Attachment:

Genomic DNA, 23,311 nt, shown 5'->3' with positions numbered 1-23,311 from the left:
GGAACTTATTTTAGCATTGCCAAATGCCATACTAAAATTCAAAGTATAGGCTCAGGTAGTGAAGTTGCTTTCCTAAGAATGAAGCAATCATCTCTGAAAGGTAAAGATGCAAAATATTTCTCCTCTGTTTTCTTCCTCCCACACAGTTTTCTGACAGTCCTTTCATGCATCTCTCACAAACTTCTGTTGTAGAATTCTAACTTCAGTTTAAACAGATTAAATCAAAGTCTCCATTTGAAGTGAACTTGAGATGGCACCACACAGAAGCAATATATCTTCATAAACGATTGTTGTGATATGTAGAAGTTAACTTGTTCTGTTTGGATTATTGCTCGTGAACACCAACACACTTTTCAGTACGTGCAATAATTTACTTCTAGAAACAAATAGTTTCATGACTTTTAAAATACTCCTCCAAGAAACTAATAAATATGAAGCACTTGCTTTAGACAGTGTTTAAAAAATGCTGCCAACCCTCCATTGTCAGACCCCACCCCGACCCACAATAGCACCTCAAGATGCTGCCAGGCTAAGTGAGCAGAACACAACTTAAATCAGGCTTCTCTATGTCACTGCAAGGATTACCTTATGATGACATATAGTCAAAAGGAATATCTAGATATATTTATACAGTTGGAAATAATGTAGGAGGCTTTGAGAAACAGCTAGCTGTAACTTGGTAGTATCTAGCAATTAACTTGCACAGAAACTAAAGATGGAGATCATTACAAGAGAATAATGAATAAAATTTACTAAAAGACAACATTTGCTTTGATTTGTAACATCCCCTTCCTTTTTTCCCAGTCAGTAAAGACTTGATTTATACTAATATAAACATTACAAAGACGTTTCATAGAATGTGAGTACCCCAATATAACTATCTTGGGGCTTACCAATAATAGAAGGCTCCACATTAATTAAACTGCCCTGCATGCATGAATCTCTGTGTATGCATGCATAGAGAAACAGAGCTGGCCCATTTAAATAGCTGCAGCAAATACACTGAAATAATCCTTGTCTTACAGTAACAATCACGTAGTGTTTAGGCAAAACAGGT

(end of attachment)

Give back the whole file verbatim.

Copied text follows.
Genomic DNA, 23,311 nt, shown 5'->3' with positions numbered 1-23,311 from the left:
GGAACTTATTTTAGCATTGCCAAATGCCATACTAAAATTCAAAGTATAGGCTCAGGTAGTGAAGTTGCTTTCCTAAGAATGAAGCAATCATCTCTGAAAGGTAAAGATGCAAAATATTTCTCCTCTGTTTTCTTCCTCCCACACAGTTTTCTGACAGTCCTTTCATGCATCTCTCACAAACTTCTGTTGTAGAATTCTAACTTCAGTTTAAACAGATTAAATCAAAGTCTCCATTTGAAGTGAACTTGAGATGGCACCACACAGAAGCAATATATCTTCATAAACGATTGTTGTGATATGTAGAAGTTAACTTGTTCTGTTTGGATTATTGCTCGTGAACACCAACACACTTTTCAGTACGTGCAATAATTTACTTCTAGAAACAAATAGTTTCATGACTTTTAAAATACTCCTCCAAGAAACTAATAAATATGAAGCACTTGCTTTAGACAGTGTTTAAAAAATGCTGCCAACCCTCCATTGTCAGACCCCACCCCGACCCACAATAGCACCTCAAGATGCTGCCAGGCTAAGTGAGCAGAACACAACTTAAATCAGGCTTCTCTATGTCACTGCAAGGATTACCTTATGATGACATATAGTCAAAAGGAATATCTAGATATATTTATACAGTTGGAAATAATGTAGGAGGCTTTGAGAAACAGCTAGCTGTAACTTGGTAGTATCTAGCAATTAACTTGCACAGAAACTAAAGATGGAGATCATTACAAGAGAATAATGAATAAAATTTACTAAAAGACAACATTTGCTTTGATTTGTAACATCCCCTTCCTTTTTTCCCAGTCAGTAAAGACTTGATTTATACTAATATAAACATTACAAAGACGTTTCATAGAATGTGAGTACCCCAATATAACTATCTTGGGGCTTACCAATAATAGAAGGCTCCACATTAATTAAACTGCCCTGCATGCATGAATCTCTGTGTATGCATGCATAGAGAAACAGAGCTGGCCCATTTAAATAGCTGCAGCAAATACACTGAAATAATCCTTGTCTTACAGTAACAATCACGTAGTGTTTAGGCAAAACAGGT